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The Wessagussett Plantation

Phineas Pratt's Narrative

Gorges' Servants
1635 Settlers List
1642 Native Deed to Weymouth
Wessagussett Locations
Timeline of Wessagussett
Edward Winslow's Account
Translation of the name Wessagussett
Phineas Pratt's Narrative
Pratt Facts about Wessagussett
Thomas Morton's Account
Wessagussett Cast of Characters


Phineas Pratt was one of the settlers at the ill-fated Wessagussett settlement.  His narrative is the most complete and detailed account of the events leading up to Plymouth's attack on the Natives who were (to say the least) "having trouble with the English" . Pratt recounted the events of 1622/ 23 in 1662 (40 years after the fact) when he was attempting to collect financial assistance from the Massachusetts Colony government. In the narrative, Pratt paints himself as the hero, and to a casual reader the leader, of the colony.  Perhaps he was left in charge when the appointed leader Mr. John Sanders (Saunders) left to acquire supplies from fisherman to the north, but this is not stated anywhere.  It is likely that Pratt while Pratt appears to have been an outstanding figure in this saga, he was inflating his role.  One has to remember, he was writing this narrative to show why he deserved to be financially compensated by the government.  Not exactly an unbiased source without any ulterior motive.  There also may not have been anyone else around to dispute his version of the events, so perhaps he felt that he could place himself in center stage.  His narrative does contain certain elements and phrasings which are very similar to Edward Winslow's account, indicating either (or both) that he had read Winslow's version (possibly to refresh his memory) or that Winslow had gotten part of his version from discussions with Pratt (a likely situation as well since Pratt was in Plymouth).  Either way, Pratt's version gives firm evidence for the general location of the settlement and helps to narrow down where one would search for it.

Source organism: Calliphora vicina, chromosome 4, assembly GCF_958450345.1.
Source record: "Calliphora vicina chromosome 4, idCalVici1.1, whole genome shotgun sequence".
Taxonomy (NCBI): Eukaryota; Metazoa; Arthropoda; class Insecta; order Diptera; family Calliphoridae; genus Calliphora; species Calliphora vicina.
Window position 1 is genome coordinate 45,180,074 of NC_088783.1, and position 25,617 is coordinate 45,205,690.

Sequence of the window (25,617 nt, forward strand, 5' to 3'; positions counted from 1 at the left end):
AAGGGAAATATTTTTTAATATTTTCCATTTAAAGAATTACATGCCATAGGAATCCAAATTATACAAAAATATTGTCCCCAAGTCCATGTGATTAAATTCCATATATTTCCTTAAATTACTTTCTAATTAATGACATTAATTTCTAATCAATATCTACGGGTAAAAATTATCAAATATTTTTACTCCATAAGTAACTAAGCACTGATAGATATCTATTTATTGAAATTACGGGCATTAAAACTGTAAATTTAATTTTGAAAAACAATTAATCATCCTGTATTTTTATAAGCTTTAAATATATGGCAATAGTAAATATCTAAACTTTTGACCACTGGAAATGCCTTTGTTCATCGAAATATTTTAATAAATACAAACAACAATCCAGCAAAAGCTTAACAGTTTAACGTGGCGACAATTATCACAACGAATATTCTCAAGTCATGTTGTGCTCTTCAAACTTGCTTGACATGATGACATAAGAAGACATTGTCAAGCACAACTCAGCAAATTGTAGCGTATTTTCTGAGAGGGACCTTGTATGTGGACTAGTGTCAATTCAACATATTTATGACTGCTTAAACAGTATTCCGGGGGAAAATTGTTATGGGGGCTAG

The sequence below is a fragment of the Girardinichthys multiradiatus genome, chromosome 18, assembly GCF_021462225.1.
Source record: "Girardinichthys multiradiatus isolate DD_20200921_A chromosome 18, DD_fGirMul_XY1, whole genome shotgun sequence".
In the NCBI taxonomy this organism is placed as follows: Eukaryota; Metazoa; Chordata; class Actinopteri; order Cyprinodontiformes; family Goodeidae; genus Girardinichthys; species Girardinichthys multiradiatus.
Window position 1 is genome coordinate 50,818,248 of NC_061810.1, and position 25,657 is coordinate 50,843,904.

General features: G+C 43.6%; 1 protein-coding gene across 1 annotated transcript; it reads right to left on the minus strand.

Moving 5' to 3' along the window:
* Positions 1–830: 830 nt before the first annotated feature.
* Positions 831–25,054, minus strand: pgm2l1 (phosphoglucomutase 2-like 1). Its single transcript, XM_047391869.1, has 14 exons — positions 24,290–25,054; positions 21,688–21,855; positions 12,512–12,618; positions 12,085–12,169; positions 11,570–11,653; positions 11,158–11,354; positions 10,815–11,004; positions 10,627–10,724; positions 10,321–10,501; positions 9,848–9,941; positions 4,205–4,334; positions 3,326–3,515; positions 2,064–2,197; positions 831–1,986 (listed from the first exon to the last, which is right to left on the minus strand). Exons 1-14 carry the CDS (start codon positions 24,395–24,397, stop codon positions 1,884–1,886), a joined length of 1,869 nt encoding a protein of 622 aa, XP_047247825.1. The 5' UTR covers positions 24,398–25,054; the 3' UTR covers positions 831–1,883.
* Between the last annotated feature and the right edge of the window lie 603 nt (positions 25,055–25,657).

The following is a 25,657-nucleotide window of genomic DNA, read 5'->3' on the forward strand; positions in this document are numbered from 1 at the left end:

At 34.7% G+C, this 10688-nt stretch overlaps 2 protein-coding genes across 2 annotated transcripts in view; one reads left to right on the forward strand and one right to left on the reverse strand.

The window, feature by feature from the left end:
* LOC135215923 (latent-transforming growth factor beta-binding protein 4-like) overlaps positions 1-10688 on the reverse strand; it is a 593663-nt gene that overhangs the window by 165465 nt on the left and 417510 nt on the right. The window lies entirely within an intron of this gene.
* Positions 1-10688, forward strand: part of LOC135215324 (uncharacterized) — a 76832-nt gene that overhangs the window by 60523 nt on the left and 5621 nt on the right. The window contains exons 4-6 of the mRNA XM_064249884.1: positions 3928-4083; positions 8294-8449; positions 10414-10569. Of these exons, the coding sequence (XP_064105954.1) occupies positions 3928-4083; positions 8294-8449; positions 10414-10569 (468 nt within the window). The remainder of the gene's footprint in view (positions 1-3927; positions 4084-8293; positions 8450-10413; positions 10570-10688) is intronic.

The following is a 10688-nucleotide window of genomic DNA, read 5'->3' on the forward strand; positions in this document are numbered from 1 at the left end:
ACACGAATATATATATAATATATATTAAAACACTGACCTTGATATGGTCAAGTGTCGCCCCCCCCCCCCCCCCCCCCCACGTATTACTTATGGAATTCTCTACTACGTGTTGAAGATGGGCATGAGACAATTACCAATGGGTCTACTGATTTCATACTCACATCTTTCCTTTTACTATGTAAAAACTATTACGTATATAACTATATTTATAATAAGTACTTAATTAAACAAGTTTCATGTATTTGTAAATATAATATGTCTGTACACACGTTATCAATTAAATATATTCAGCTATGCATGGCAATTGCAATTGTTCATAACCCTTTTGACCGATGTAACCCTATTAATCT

Original Version

Modernized Version

Facts Regarding the Layout and Location of the Plantation that Can be Gleaned from Pratt

Copyright 2008 PARP